This ground-breaking study on the measurement of poverty shows how policy in this field has taken a wrong turn with disastrous results.
In recent years, poverty has generally been understood in ‘relative’ terms. That is, people are regarded as poor if they earn less than some benchmark relative to average earnings. One perverse result of such relative poverty measures amongst many is that poverty often declines in a serious recession when the better paid lose their jobs. The policy response of income transfers, which are used to address the perceived problem of relative poverty, has often led to serious problems that actually reduce long-term opportunities for poorer people.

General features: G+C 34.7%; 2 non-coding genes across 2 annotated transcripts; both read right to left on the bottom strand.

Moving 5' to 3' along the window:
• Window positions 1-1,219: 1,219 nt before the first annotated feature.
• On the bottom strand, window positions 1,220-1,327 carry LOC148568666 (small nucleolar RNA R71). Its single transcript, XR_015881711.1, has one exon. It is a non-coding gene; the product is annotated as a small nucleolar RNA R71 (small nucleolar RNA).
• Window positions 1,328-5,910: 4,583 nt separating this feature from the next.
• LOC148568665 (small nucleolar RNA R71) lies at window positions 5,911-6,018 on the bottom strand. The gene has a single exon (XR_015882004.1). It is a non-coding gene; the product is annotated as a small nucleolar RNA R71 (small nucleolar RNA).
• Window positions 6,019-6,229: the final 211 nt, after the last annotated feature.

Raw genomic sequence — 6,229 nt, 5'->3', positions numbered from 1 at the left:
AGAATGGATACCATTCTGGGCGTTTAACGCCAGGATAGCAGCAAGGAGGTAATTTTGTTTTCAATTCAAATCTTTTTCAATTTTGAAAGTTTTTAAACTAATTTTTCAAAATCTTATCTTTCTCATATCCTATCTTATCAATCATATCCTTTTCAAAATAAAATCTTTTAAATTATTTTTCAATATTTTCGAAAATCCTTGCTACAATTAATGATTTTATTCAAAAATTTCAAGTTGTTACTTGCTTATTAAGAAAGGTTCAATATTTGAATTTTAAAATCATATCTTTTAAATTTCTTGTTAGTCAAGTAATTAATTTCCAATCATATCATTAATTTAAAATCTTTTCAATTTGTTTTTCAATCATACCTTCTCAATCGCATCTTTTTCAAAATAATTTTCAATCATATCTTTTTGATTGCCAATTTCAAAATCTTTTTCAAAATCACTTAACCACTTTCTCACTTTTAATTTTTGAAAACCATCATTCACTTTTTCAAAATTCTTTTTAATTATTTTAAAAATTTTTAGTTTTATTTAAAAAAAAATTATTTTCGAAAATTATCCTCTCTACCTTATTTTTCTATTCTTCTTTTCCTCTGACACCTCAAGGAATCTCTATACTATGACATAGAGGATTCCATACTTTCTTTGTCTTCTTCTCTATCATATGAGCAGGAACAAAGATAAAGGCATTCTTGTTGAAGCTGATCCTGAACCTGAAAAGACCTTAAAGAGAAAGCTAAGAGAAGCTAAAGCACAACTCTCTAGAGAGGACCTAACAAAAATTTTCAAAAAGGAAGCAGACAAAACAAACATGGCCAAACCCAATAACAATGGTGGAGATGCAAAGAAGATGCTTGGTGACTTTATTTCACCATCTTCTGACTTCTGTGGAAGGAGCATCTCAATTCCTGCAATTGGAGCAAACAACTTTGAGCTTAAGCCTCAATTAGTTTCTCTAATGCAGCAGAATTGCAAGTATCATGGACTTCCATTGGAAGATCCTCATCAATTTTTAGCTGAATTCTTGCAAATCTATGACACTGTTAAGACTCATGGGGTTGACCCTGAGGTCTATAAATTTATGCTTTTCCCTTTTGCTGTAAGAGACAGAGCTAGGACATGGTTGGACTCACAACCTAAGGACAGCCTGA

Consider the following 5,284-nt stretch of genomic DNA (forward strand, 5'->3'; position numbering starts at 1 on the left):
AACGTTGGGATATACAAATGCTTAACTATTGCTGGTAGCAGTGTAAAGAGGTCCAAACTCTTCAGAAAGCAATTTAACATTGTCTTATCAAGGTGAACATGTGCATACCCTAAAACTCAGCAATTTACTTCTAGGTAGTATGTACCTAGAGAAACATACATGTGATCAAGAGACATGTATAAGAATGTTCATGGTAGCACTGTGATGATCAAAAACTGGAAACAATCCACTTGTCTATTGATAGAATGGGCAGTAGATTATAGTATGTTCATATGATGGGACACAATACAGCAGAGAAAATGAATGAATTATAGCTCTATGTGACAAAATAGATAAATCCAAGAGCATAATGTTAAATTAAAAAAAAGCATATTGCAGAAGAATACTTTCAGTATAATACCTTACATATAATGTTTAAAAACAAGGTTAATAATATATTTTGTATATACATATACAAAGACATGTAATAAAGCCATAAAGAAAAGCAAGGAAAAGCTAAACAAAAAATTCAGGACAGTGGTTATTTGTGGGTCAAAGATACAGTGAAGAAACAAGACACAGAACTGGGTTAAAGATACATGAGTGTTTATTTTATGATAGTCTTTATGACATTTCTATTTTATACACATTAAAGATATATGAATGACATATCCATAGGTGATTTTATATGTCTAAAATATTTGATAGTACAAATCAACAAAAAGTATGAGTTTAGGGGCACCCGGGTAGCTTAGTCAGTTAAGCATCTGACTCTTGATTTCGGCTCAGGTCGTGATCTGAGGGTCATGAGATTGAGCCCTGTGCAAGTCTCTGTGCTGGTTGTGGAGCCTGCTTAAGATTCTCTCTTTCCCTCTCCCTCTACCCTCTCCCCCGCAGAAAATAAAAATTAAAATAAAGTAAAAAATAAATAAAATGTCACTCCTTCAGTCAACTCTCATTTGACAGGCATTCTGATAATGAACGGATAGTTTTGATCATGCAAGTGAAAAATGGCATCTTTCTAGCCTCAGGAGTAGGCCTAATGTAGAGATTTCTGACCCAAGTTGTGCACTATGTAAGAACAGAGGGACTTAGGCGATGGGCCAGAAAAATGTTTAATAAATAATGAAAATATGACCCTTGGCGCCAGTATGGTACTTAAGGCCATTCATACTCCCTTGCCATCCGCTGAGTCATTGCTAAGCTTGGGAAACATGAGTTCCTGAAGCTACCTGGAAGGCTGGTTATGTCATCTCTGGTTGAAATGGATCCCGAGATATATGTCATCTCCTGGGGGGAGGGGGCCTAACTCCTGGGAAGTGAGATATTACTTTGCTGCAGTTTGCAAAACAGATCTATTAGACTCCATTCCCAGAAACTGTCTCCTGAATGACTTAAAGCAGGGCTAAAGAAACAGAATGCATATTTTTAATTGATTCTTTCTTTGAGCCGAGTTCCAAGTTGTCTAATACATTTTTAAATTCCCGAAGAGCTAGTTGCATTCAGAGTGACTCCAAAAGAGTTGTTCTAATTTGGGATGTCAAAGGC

The author proposes an entirely new way of measuring poverty. If this measure were applied, public policy would orientate itself towards creating the conditions that allowed the poor to beco